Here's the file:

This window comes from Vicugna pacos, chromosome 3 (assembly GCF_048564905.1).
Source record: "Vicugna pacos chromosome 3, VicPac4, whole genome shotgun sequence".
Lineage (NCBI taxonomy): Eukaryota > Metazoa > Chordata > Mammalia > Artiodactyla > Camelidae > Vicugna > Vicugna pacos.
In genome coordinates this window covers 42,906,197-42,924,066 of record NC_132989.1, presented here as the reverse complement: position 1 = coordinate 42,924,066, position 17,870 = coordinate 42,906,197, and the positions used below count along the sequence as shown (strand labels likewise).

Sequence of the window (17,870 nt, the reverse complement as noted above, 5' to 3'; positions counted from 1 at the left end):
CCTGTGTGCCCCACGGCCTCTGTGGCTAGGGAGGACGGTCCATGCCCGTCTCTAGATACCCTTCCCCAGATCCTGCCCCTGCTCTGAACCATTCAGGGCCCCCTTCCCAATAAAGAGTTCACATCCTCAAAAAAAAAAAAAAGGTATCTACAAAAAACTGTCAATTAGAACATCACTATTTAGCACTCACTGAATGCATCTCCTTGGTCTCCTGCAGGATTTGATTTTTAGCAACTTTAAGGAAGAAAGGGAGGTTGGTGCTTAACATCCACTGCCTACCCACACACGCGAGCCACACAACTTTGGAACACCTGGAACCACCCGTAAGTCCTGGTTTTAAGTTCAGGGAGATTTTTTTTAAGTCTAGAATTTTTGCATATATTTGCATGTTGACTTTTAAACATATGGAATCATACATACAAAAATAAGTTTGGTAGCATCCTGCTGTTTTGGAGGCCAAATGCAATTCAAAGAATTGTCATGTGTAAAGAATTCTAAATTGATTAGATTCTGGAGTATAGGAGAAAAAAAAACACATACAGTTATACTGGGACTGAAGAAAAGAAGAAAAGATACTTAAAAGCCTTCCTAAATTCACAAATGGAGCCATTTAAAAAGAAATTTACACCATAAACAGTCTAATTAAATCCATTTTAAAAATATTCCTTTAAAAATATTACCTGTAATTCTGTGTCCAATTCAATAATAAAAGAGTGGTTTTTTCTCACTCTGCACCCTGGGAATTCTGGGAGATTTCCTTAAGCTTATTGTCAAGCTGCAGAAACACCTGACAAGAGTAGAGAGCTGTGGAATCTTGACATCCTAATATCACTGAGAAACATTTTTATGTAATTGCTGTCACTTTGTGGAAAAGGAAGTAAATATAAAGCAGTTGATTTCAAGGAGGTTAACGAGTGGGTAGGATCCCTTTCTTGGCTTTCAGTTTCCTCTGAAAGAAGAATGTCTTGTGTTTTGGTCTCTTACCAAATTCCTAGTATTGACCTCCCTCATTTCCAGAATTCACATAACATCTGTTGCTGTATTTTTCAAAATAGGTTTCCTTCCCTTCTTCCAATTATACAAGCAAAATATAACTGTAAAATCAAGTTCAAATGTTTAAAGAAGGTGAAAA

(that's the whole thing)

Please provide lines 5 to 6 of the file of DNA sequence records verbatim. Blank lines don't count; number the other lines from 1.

Sequence of the window (17,870 nt, the reverse complement as noted above, 5' to 3'; positions counted from 1 at the left end):
CCTGTGTGCCCCACGGCCTCTGTGGCTAGGGAGGACGGTCCATGCCCGTCTCTAGATACCCTTCCCCAGATCCTGCCCCTGCTCTGAACCATTCAGGGCCCCCTTCCCAATAAAGAGTTCACATCCTCAAAAAAAAAAAAAAGGTATCTACAAAAAACTGTCAATTAGAACATCACTATTTAGCACTCACTGAATGCATCTCCTTGGTCTCCTGCAGGATTTGATTTTTAGCAACTTTAAGGAAGAAAGGGAGGTTGGTGCTTAACATCCACTGCCTACCCACACACGCGAGCCACACAACTTTGGAACACCTGGAACCACCCGTAAGTCCTGGTTTTAAGTTCAGGGAGATTTTTTTTAAGTCTAGAATTTTTGCATATATTTGCATGTTGACTTTTAAACATATGGAATCATACATACAAAAATAAGTTTGGTAGCATCCTGCTGTTTTGGAGGCCAAATGCAATTCAAAGAATTGTCATGTGTAAAGAATTCTAAATTGATTAGATTCTGGAGTATAGGAGAAAAAAAAACACATACAGTTATACTGGGACTGAAGAAAAGAAGAAAAGATACTTAAAAGCCTTCCTAAATTCACAAATGGAGCCATTTAAAAAGAAATTTACACCATAAACAGTCTAATTAAATCCATTTTAAAAATATTCCTTTAAAAATATTACCTGTAATTCTGTGTCCAATTCAATAATAAAAGAGTGGTTTTTTCTCACTCTGCACCCTGGGAATTCTGGGAGATTTCCTTAAGCTTATTGTCAAGCTGCAGAAACACCTGACAAGAGTAGAGAGCTGTGGAATCTTGACATCCTAATATCACTGAGAAACATTTTTATGTAATTGCTGTCACTTTGTGGAAAAGGAAGTAAATATAAAGCAGTTGATTTCAAGGAGGTTAACGAGTGGGTAGGATCCCTTTCTTGGCTTTCAGTTTCCTCTGAAAGAAGAATGTCTTGTGTTTTGGTCTCTTACCAAATTCCTAGTATTGACCTCCCTCATTTCCAGAATTCACATAACATCTGTTGCTGTATTTTTCAAAATAGGTTTCCTTCCCTTCTTCCAATTATACAAGCAAAATATAACTGTAAAATCAAGTTCAAATGTTTAAAGAAGGTGAAAA